In cases, however, where the contract for sale of goods is not simply a contract for a one-off sale, but is a contract for the supply of goods over some specified period, the application of the general rule may not be in the least apt. Take the case of a three year contract for the supply of goods and a repudiatory breach of the contract at the end of the first year. The breach is accepted and damages are claimed but before the assessment of the damages an event occurs that, if it had occurred while the contract was still on foot, would have been a frustrating event terminating the contract, e.g. legislation prohibiting any sale of the goods. The contractual benefit of which the victim of the breach of contract had been deprived by the breach would not have extended beyond the date of the frustrating event. So on what principled basis could the victim claim compensation attributable to a loss of contractual benefit after that date? Any rule that required damages attributable to that period to be paid would be inconsistent with the overriding compensatory principle on which awards of contractual damages ought to be based.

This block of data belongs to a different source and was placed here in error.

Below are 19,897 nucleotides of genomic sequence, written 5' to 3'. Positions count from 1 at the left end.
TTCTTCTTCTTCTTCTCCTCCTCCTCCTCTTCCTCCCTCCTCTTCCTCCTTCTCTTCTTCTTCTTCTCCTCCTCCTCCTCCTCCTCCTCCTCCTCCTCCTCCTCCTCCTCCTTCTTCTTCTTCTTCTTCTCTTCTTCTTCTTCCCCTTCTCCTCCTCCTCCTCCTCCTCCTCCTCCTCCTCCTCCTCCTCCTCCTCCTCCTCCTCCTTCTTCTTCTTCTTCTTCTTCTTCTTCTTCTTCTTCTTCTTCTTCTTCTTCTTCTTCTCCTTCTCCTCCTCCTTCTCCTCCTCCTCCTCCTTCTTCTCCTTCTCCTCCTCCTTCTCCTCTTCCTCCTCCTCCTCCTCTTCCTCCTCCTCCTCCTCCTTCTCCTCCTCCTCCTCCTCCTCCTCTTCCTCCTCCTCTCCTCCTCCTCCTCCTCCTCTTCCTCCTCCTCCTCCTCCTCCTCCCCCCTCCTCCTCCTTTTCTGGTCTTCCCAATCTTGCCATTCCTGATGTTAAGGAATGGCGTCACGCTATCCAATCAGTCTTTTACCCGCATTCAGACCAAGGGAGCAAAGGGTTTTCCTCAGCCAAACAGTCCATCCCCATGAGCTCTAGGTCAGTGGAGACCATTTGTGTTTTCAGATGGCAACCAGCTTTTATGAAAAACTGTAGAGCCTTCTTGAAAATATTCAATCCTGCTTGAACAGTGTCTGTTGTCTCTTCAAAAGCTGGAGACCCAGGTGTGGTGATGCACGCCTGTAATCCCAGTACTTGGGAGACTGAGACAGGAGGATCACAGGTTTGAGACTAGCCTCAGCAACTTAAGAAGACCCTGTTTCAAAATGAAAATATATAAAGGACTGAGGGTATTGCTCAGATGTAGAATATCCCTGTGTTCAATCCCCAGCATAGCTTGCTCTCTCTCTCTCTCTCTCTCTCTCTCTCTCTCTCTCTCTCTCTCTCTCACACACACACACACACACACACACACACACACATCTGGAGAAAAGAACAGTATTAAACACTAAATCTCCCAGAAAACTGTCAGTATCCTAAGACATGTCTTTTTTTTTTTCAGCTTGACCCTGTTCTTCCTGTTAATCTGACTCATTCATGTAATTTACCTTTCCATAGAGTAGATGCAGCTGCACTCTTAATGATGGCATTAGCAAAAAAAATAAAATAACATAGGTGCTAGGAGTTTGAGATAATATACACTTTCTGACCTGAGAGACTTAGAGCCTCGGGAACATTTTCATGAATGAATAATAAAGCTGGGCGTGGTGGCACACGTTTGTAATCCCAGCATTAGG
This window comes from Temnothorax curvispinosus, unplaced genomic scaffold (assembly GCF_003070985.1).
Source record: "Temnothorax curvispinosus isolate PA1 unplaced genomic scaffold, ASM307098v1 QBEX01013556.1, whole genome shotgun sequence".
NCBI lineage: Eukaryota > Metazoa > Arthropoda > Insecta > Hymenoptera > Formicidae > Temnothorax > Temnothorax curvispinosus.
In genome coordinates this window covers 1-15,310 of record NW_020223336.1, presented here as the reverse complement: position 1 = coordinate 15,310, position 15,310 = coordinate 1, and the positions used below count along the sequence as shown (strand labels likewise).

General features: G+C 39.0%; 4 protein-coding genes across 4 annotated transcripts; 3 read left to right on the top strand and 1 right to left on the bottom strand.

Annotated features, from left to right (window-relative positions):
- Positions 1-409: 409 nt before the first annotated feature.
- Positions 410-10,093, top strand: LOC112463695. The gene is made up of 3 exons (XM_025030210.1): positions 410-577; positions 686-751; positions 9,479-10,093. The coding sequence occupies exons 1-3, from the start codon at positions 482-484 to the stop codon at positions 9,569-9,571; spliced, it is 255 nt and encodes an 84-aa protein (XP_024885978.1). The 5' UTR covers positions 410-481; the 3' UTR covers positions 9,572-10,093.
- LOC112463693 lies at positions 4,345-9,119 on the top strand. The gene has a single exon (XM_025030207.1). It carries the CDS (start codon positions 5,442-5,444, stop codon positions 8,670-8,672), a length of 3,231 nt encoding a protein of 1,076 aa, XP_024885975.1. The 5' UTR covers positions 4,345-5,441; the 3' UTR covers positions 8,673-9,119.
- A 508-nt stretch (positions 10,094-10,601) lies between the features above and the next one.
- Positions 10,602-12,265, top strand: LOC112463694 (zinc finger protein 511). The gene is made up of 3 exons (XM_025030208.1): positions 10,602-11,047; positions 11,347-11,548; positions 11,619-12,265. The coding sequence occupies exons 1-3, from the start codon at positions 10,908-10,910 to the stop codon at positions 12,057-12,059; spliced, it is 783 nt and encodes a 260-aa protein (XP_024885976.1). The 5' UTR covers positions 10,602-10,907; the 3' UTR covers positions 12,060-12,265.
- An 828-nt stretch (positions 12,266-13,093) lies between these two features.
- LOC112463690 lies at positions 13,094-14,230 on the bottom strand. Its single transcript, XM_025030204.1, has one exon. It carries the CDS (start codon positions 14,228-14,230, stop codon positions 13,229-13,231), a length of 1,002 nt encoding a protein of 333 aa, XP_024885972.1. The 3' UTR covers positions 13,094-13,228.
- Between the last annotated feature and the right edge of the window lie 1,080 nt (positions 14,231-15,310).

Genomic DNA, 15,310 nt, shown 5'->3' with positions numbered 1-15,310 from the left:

The same would, in my opinion, be true of any anticipatory breach the acceptance of which had terminated an executory contract. The contractual benefit for the loss of which the victim of the breach can seek compensation cannot escape the uncertainties of the future. If, at the time the assessment of damages takes place, there were nothing to suggest that the expected benefit of the executory contract would not, if the contract had remained on foot, have duly accrued, then the quantum of damages would be unaffected by uncertainties that would be no more than conceptual. If there were a real possibility that an event would happen terminating the contract, or in some way reducing the contractual benefit to which the damages claimant would, if the contract had remained on foot, have become entitled, then the quantum of damages might need, in order to reflect the extent of the chance that that possibility might materialize, to be reduced proportionately. The lodestar is that the damages should represent the value of the contractual benefits of which the claimant had been deprived by the breach of contract, no less but also no more. But if a terminating event had happened, speculation would not be needed, an estimate of the extent of the chance of such a happening would no longer be necessary and, in relation to the period during which the contract would have remained executory had it not been for the terminating event, it would be apparent that the earlier anticipatory breach of contract had deprived the victim of the breach of nothing. In the Bwllfa case  AC 426, Lord Halsbury at 429 rejected the proposition that "because you could not arrive at the true sum when the notice was given, you should shut your eyes to the true sum now you do know it, because you could not have guessed it then" and Lord Robertson said at 432, that "estimate and conjecture are superseded by facts as the proper media concludendi" and, at 433, that "as in this instance facts are available, they are not to be shut out". Their Lordships were not dealing with a contractual, or tortious, damages issue but with the quantum of compensation to be paid under the Waterworks Clauses Act 1847. Their approach, however, is to my mind as apt for our purposes on this appeal as to theirs on that appeal.